Donald Trump seemed to offer more detail about his positions on Russia and China under his incoming administration.
Trump told The Journal any new developments between the US and China might hinge upon China's trade and currency practices, which the president-elect has characterized as unfair to the US.
On Russia, Trump told The Journal he would consider keeping in place new sanctions against Russia — which President Barack Obama announced in response to Russia's election-related cyberattacks against the Democratic Party. Trump said sanctions against the Kremlin could remain intact "for at least a period time" under his presidency. The new sanctions Obama outlined in December included the expulsion of 35 Russian diplomats from the US, who were promptly sent packing.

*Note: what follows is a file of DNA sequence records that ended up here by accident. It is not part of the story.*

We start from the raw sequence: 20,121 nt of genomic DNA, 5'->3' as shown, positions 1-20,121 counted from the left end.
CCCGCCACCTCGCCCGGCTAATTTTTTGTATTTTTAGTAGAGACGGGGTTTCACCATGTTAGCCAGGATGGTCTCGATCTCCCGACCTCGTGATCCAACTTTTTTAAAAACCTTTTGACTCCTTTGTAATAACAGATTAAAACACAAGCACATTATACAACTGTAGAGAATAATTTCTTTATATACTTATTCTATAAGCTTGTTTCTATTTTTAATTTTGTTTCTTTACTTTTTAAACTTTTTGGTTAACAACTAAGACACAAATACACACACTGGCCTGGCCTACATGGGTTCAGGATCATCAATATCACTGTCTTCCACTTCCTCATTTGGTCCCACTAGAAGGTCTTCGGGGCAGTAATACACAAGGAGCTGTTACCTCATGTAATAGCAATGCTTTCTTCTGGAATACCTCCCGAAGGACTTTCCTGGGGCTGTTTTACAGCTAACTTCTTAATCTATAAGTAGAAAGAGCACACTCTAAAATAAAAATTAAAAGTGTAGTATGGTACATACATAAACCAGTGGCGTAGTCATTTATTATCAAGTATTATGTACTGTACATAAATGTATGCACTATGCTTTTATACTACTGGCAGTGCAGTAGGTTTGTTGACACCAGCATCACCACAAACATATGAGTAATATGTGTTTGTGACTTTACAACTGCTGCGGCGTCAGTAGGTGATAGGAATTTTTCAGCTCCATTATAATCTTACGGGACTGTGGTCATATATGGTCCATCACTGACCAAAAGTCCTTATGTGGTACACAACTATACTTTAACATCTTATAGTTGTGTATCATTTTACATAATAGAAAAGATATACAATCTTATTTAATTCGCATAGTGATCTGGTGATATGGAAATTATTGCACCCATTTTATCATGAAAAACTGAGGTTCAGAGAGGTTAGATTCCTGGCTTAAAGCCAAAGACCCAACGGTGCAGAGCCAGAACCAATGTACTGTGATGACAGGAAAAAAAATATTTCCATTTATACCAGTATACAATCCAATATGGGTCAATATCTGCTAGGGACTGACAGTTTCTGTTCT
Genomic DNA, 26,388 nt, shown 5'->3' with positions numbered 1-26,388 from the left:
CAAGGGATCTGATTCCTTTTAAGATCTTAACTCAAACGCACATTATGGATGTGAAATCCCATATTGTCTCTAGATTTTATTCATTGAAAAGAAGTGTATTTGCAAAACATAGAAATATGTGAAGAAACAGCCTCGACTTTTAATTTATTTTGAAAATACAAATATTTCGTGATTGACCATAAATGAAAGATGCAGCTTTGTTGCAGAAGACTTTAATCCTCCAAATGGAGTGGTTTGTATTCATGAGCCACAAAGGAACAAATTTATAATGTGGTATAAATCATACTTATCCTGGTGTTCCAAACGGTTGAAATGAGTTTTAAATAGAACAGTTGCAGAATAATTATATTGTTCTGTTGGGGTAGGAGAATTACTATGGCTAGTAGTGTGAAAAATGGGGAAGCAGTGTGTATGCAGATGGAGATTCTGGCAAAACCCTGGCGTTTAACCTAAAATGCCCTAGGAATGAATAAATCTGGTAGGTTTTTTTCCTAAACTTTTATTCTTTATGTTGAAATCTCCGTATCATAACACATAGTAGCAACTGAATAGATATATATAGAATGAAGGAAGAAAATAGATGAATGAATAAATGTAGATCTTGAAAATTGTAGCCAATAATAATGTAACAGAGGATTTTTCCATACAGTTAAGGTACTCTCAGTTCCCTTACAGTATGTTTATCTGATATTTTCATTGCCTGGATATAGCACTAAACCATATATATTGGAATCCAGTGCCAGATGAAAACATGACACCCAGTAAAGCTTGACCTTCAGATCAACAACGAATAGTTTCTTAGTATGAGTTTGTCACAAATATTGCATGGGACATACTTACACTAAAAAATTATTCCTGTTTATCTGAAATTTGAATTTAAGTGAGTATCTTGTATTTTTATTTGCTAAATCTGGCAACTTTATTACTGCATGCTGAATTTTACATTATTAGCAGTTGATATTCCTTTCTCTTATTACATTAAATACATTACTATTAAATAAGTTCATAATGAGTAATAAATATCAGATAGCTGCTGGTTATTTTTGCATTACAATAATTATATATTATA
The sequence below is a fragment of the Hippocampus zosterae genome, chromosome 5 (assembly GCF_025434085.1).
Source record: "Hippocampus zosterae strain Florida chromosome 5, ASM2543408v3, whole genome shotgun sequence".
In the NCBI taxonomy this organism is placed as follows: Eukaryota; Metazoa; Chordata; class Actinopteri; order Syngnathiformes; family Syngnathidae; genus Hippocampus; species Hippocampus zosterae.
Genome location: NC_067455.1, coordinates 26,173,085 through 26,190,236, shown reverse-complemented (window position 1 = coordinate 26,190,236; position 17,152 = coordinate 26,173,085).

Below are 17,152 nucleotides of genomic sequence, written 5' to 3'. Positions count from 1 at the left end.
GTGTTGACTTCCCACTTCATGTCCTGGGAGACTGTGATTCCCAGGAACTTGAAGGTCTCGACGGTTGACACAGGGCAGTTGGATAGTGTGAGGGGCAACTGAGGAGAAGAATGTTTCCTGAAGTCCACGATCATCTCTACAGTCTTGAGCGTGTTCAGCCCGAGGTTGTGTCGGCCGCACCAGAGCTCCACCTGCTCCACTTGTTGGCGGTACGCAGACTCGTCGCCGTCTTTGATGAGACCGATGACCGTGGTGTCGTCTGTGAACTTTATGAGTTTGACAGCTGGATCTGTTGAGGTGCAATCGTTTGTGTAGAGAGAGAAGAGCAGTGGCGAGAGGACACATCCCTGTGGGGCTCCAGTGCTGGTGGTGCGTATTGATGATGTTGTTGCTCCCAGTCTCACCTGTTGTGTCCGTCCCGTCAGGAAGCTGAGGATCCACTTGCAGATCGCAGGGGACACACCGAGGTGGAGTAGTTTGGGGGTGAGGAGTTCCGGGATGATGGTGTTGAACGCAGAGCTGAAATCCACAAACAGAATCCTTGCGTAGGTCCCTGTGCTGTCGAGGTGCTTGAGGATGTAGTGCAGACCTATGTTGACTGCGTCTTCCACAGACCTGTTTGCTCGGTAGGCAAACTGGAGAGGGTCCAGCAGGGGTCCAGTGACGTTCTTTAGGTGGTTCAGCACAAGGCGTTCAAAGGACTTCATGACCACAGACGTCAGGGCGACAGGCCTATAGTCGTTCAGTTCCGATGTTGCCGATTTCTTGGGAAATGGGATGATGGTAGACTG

Trump suggested continued sanctions against Russia may not make sense under certain circumstances.
"If Russia is really helping us, why would anybody have sanctions if somebody’s doing some really great things?," the president-elect asked the newspaper.
It was unclear what Trump meant by "really great things." The president-elect has repeatedly exalted Russia during and after the election, and applauded Russian President Vladimir Putin.
The day after Obama announced the new sanctions against Russia, Trump praised Putin again, saying Putin's response to the sanctions — that Russia would not retaliate, in hopes of friendlier ties with the Trump administration — was a "great move."
"I always knew he was very smart," Trump said of Putin.
Trump's platitudes came against a backdrop of Republican and Democratic condemnation of Russia and Putin over the cyberattacks.
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